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When Medical Interpreters Must Share Bad News

Updated on January 21, 2018
JWAlfonso profile image

Jeff is Founder of Alfonso Interpreting for over 11 years. He is a CCHI Certified Healthcare interpreter & Authorized OSHA Outreach trainer

Data from Star Trek had the ability to turn off his emotions. We cannot!
Data from Star Trek had the ability to turn off his emotions. We cannot! | Source

1.When the Interpreter must give Bad News!

I was interpreting for a patient at a doctor’s appointment. The doctor entered the room and in a very clear, straight forward way, told the patient that he had tried everything he reasonably knows and there is nothing more he can do for the patient. The patient would be sent for a functional capacity test and his impairment rating would be calculated.

The news was devastating for the patient. He shook his head and gasped. His daughter began to cry. She begged the doctor saying “Is that it? I see how much pain he has to live with every day! You can’t do anything else? You’re a doctor! You’re supposed to help people!”

The doctor simply repeated what he said and pointed out that he did not need surgery. The family was in shock, devastated.

My job as an interpreter is to communicate what is being said in an unbiased manner. My training and knowledge of the importance to maintain neutrality helped me to do my job. That didn’t make it any easier. Most of the time I love my work, but that was not one of those moments. I am a human being, not a robot, and so I could not escape feeling compassion for this grieving family.

It is not my place, nor am I qualified, to question the medical professional’s decision or bedside manner. I am aware that my service helps all parties involved to make decisions based on knowledge, and I cannot interfere with that process. I do wish at times though that I could turn off my emotions like Data (the android) in Star Trek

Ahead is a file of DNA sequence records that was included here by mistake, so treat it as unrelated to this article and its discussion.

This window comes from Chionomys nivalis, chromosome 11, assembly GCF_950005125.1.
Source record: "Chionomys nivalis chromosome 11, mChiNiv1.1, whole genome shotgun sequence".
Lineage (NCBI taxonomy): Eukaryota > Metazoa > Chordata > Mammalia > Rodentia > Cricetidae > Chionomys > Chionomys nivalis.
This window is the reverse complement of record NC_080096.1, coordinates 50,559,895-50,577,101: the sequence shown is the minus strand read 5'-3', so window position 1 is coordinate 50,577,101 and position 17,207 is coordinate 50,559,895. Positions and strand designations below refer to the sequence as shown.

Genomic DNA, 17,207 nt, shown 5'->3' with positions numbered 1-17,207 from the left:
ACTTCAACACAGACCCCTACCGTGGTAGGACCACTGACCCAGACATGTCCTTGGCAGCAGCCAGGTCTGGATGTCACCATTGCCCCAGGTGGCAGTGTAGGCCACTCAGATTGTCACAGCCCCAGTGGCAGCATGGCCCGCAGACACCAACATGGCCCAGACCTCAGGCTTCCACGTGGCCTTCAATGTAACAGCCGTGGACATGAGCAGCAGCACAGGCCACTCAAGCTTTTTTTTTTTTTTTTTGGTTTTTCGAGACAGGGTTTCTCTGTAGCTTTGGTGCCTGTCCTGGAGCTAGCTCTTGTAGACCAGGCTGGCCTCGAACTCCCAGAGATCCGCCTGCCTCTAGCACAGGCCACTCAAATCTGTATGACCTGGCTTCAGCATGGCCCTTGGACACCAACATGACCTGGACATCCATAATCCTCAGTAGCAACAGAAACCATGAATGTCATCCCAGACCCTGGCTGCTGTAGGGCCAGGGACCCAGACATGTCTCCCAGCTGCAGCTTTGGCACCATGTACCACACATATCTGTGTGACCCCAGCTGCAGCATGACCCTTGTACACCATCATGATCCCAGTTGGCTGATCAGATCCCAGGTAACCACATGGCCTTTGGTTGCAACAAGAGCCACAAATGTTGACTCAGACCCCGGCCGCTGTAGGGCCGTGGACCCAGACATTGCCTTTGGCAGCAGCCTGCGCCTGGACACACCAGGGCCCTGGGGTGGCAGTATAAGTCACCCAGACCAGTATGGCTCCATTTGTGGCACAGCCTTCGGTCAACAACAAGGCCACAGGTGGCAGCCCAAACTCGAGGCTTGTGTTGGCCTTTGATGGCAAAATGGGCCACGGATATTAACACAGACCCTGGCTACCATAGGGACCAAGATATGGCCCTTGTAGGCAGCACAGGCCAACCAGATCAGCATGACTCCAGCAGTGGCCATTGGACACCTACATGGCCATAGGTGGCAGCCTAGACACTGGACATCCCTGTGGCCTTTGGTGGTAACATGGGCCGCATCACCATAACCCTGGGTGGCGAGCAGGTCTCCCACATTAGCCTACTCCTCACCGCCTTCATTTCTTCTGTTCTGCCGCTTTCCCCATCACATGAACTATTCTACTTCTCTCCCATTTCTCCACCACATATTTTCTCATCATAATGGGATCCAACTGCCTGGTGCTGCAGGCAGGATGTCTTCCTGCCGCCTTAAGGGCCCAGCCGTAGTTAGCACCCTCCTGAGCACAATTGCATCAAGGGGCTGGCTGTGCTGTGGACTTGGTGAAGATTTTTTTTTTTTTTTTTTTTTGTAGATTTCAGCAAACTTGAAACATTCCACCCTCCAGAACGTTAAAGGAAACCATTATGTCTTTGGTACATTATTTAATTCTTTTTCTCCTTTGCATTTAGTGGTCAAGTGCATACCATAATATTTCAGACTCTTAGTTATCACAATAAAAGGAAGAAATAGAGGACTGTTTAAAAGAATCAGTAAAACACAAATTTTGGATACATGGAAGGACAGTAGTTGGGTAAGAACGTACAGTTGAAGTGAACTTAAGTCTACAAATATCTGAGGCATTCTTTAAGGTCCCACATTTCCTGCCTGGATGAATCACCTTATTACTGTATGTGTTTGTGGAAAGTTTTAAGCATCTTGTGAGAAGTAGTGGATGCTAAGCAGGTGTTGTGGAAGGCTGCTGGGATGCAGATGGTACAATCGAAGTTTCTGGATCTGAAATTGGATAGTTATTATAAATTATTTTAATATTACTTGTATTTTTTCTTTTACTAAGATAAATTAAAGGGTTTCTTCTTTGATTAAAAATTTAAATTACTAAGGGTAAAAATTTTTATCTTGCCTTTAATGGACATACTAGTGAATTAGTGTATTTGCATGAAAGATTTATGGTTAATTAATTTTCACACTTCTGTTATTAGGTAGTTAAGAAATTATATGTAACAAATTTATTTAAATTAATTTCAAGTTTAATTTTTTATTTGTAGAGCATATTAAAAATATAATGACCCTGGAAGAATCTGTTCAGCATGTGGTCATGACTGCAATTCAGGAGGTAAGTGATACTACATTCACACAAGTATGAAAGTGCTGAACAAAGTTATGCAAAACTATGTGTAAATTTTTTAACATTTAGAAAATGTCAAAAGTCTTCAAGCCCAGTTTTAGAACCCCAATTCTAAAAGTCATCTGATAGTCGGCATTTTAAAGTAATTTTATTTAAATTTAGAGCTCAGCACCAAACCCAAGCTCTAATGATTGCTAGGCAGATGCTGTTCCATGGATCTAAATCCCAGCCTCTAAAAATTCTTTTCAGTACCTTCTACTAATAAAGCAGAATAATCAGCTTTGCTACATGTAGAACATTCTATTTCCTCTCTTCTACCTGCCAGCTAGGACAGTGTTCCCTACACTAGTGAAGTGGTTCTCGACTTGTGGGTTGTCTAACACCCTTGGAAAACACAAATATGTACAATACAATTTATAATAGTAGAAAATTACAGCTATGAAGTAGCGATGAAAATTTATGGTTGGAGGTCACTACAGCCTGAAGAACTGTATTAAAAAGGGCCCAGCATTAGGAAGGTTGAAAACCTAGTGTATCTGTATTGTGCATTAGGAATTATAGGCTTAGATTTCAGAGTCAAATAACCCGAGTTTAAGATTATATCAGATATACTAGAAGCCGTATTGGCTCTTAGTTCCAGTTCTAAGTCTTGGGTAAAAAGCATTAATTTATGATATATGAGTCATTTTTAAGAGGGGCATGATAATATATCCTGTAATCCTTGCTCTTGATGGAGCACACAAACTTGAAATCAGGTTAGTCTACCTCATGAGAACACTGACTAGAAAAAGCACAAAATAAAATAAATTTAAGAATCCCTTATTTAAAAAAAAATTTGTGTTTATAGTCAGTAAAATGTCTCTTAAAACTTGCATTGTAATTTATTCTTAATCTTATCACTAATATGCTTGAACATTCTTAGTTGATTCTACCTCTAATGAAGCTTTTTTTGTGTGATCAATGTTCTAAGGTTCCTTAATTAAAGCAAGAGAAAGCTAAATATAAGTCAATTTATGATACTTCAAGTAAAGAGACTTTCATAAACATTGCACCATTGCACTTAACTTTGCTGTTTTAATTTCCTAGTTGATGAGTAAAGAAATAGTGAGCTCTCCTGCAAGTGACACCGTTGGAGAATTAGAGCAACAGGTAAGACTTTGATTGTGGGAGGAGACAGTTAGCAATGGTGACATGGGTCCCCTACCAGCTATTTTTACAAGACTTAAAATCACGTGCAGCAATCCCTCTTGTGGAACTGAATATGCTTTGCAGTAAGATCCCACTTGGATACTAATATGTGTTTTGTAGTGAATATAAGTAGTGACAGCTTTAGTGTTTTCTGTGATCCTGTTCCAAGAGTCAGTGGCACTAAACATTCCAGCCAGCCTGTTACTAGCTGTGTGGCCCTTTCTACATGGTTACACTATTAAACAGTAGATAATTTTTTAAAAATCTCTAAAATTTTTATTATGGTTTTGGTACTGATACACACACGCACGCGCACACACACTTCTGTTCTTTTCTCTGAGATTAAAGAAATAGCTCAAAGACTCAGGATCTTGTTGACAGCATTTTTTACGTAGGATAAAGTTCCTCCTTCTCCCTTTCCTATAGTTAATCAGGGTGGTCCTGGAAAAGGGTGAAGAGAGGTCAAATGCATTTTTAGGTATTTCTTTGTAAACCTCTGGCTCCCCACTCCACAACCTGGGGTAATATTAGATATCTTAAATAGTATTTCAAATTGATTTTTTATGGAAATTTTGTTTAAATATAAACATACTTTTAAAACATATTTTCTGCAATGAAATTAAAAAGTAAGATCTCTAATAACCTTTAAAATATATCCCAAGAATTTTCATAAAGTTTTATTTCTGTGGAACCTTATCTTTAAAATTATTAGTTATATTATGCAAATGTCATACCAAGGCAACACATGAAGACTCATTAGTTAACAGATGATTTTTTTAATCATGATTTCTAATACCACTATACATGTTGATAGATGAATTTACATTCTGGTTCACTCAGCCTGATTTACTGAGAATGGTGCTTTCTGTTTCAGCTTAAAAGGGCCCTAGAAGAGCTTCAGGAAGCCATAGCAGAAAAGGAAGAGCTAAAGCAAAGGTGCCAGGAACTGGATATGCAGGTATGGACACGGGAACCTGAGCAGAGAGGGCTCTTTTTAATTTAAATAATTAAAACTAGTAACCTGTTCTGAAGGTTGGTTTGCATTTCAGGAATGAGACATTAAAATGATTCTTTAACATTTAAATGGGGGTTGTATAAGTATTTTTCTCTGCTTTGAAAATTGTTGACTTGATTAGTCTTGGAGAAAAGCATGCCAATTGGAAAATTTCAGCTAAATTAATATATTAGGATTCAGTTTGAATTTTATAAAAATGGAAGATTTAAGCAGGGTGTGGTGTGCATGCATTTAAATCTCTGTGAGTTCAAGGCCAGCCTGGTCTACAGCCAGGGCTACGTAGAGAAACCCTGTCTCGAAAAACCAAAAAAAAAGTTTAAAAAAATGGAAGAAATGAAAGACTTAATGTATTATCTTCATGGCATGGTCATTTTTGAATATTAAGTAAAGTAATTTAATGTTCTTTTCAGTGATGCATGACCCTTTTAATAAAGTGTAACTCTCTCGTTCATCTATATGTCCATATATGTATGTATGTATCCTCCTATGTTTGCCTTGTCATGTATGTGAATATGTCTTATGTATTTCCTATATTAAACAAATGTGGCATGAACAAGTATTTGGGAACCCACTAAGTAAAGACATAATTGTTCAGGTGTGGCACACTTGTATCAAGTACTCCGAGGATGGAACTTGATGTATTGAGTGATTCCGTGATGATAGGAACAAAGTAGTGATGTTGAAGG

As I mentioned, at times I have had to interpret bad news to patients.

2.When the doctor has to give bad news.

I have had many conversations with different doctors, some of whom have been accused of being in the insurance company’s pocket. After long conversations, my feeling is that these doctors are doing what they judge to be right. Some might say that they are not trying every possible solution. The defense is that they are being realistic. I have heard complaints of doctors being cold, harsh and rude. The doctors feel that they are honest and do not gloss over bad news. They are trying to help the patient see the truth.

People are driven to become doctors in order to help others. Just like the country is politically fractured into two opposing philosophies, conservative and liberal, democrat and republican, doctors also have different views on how to best treat a patient. They will always have critics. I’m sure no doctor enjoys giving the patient bad news. As an interpreter, my job is to facilitate vital communication. It is not my place to voice my opinion about how a doctor practices medicine. When the patient is given bad news, I feel bad for the doctor also, the one having to give the bad news.

3.The Nurse case Manager and Bad News

Just like doctors, nurses have a code of ethics. They are advocates for the patient. Their goal is to help the patient recover. Case managers work for the insurance company. They are somewhat like mediators for the insurance company. They coordinate all the services the patient will need, a vital service for recovery. They help the insurance company make decisions as to whether or not a course of treatment is appropriate. They can only make recommendations. Although they must face it on a regular basis, nurse case managers do not enjoy seeing the patient get bad news.
Imagine if this system of workers’ comp was not in place. Without insurance there is no money. Without money, treatment from a doctor cannot be sought. There would be no nurses or case managers and no interpreters. In some countries, when a person is injured, there is no help whatsoever or any type of compensation. The workers comp system might be perceived as unjust but at least something is in place to help the injured worker.

It can be quite easy to judge medical professionals and attribute bad motives; the challenge is to stay impartial. We all have a vital role to play.

© 2018 Jeff Alfonso


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